X hits on this document

PDF document

EMPLOYMENT LAW GUIDE: - page 54 / 134

295 views

0 shares

0 downloads

0 comments

54 / 134

certain performance criteria such as achieving a sales quota, or the company earning certain

revenues, the offer letter should explicitly define the metrics for such performance targets.

4.

Stock Options

The terms under which stock options (or other types of ownership such as restricted

stock, phantom stock, stock appreciation rights) are granted to employees can be complicated

(e.g., vesting timetables, performance measures, buy-back provisions) and are best stated in a

formal agreement between the company and the recipient. The offer letter merely should

state the basics, such as the number of option shares. It should further state that receipt of

stock options is dependent upon the employee’s signing an option agreement and, if

appropriate, contingent upon approval by the Board of Directors or Compensation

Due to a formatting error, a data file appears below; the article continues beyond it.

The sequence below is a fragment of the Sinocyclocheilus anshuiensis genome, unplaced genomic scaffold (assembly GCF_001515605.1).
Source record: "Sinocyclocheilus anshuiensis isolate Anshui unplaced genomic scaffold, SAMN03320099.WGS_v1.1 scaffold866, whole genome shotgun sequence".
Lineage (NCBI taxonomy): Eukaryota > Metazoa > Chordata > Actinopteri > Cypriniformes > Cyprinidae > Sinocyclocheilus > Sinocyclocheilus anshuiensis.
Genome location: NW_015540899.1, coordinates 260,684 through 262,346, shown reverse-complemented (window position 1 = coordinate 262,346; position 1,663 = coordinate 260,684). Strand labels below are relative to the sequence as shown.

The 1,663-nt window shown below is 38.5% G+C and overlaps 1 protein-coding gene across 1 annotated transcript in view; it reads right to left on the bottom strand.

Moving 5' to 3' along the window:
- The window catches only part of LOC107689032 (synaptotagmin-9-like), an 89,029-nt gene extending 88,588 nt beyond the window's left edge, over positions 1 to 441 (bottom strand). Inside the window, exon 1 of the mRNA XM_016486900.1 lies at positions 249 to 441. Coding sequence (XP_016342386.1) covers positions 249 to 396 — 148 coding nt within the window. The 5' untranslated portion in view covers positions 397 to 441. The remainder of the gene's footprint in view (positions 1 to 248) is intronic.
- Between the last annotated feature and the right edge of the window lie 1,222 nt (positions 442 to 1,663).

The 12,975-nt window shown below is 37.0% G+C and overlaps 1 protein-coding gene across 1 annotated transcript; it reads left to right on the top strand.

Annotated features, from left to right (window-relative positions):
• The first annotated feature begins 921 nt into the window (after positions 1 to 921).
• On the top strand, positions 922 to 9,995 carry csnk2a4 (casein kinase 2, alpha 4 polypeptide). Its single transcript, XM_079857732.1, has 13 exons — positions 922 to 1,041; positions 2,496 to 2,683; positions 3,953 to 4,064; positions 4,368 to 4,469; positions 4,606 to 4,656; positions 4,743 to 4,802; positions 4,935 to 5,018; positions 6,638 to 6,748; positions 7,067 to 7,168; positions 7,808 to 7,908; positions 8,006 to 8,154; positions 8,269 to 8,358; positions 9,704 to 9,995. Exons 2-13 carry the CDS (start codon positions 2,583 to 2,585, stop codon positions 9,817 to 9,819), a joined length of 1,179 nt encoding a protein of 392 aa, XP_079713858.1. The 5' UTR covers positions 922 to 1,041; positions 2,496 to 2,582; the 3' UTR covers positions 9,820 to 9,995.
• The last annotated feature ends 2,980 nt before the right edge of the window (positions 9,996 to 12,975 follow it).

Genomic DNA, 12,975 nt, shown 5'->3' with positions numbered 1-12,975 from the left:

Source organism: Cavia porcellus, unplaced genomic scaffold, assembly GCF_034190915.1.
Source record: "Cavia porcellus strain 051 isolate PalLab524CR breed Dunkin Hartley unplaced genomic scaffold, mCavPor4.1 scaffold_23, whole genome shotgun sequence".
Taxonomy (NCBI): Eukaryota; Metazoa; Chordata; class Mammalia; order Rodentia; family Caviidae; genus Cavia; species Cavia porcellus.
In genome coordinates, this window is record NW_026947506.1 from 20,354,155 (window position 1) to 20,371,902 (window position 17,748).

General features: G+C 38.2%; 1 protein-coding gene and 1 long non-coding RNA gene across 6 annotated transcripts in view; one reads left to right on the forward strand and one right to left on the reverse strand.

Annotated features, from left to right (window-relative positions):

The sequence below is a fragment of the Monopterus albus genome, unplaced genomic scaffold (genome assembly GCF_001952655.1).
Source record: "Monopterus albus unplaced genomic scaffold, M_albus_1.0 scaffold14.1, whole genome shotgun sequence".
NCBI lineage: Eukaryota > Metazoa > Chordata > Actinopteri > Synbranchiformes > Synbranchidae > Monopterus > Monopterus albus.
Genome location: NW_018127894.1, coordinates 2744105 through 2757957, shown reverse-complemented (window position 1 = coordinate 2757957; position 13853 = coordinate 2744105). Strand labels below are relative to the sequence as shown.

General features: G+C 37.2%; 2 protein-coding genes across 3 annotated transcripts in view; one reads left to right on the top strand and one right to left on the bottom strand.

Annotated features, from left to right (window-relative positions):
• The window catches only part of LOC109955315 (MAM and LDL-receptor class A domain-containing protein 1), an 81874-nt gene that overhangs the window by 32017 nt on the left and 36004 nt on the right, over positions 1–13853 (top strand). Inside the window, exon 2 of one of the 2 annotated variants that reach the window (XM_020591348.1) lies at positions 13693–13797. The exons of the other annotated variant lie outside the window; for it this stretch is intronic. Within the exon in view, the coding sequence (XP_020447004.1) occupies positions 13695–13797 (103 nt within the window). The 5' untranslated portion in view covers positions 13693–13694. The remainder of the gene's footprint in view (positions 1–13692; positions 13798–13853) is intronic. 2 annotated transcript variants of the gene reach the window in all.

Committee.

5. Benefits

Employee benefits, such as health insurance, retirement plans and tuition

reimbursement should not be described in detail in an offer letter. Rather, advise new hires

that eligibility for such benefits is subject to the conditions of the particular benefit plan or

contract.

6.

Conditions of Employment

Employers should include all conditions of employment (e.g., reference checks, post-

offer medical examinations, proof of eligibility to be employed in the United States (the

Form I-9) in the offer letter. If the employer requires a prospective employee to sign a

confidentiality or non-competition agreement, enclose the agreement and refer to it in the

offer letter.

46

Document info
Document views295
Page views295
Page last viewedSat Dec 03 03:06:12 UTC 2016
Pages134
Paragraphs3405
Words33295

Comments